2010/10/27 by Stephen Holden – The New York Times

Matthew Murphy for The New York Times Jack Jones opened his new show on Tuesday at the Oak Room of the Algonquin Hotel.

Matthew Murphy for The New York Times
Jack Jones opened his new show on Tuesday at the Oak Room of the Algonquin Hotel.

Everyone is familiar with the AIDS charity anthem, “That’s What Friends Are For,” sung by an all-star coalition, Dionne and Friends, that became a No. 1 single in 1986. But how many remember another song with the same title, written by Paul Williams, that was a minor 1972 hit for B. J. Thomas?
That catchy nostalgic ballad was the opening and closing number in the sweeping, nearly two-hour career retrospective of the singer Jack Jones at Tuesday’s opening-night performance of his three-week engagement at the Oak Room of the Algonquin Hotel.

Friends are like warm clothes
In the night air
Best when they’re old
And we miss them the most when they’re gone,

Mr. Jones sang to a packed house of longtime fans. (The couple sitting next to me claimed to have seen 200 Jones performances.)
Those lyrics evoked the vanishing breed of pop-jazz crooner of which Mr. Jones and Tony Bennett remain the great survivors. Mr. Jones, now 72, draws the same kind of well-dressed sophisticated audiences that used to attend the annual appearances at the defunct Michael’s Pub of his friend Mel Torme, who died 11 years ago at 73. Mr. Jones also mentioned another longtime friend, Robert Goulet, who died three years ago at the same age.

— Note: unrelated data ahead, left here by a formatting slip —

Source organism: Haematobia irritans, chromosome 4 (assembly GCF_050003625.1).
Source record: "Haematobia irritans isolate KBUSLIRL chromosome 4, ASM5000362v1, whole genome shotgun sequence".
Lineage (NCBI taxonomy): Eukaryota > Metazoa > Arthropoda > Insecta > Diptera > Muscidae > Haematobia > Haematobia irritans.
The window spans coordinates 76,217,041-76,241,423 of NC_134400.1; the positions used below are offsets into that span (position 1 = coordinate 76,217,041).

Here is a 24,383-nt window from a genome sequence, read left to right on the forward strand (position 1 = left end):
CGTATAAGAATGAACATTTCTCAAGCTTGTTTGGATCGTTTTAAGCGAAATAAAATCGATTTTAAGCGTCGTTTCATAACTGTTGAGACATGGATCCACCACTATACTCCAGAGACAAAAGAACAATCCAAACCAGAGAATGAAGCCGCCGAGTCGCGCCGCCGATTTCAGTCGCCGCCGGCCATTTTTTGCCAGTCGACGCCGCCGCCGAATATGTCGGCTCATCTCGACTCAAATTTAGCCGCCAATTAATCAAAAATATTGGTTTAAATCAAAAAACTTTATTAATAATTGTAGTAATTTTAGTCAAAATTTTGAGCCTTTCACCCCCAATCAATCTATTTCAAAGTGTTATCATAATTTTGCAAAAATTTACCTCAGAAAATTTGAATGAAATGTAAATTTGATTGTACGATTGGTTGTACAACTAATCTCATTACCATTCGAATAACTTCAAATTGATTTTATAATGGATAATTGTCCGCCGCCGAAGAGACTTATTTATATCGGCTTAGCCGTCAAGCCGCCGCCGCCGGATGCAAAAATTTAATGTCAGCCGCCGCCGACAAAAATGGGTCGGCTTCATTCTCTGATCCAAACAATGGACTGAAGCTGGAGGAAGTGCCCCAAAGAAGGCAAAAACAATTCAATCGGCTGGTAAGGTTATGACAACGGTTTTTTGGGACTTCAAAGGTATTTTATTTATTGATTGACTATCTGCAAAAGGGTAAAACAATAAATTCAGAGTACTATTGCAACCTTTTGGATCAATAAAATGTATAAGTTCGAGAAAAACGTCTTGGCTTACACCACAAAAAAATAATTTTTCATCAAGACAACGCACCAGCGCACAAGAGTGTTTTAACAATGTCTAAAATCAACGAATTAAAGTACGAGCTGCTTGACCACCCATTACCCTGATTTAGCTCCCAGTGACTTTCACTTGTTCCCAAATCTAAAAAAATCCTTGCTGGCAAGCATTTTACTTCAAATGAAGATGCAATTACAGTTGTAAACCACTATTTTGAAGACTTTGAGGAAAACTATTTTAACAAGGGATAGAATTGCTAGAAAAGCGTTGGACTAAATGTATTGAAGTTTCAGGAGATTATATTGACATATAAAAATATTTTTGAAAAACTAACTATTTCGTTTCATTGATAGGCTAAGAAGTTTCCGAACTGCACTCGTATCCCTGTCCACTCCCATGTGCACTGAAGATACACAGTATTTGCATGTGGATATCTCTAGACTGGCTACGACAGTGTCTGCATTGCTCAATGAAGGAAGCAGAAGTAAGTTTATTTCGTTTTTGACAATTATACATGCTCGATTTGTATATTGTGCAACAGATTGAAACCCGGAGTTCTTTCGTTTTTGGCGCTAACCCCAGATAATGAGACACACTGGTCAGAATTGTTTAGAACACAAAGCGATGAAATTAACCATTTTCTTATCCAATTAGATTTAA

Snowy haired, tanned and dapper, he was accompanied on piano by Mike Renzi (who often worked with Torme), Chris Colangelo on bass and Kendall Kay on drums. Together they delivered a kind of master class in traditional nightclub performance: suave but intimate, alternately preening and humble, seemingly casual but seamlessly professional. Because the Oak Room isn’t a glittery show room, the distance between the performer and the audience was all but erased.
The many sides of Mr. Jones’s musical personality had their hearing. The romantic balladeer strode to the fore in “People,” “Somewhere” and the Domenico Modugno ballad “Dio, Come Ti Amo.” “Just One of Those Things,” “I’m Gonna Sit Right Down and Write Myself a Letter” and “All or Nothing at All,” swung confidently. In “Love Makes the Changes,” an obscure tune by Michel Legrand and Alan and Marilyn Bergman that is the title song of his new self-produced album, he became a rough-edged blues belter.
With the conspicuous exception of his glutinous early hit, “Lollipops and Roses” (outfitted with jazz chords), most of the old songs responded to Mr. Jones’s thoughtful outlook, which tinges everything with the sense of a man taking a moral inventory of his life. In the concert’s most telling moment, during “Somewhere,” Mr. Jones hesitated an extra half-second before singing the word “forgiving,” with a pained gravity. And that is pop maturity.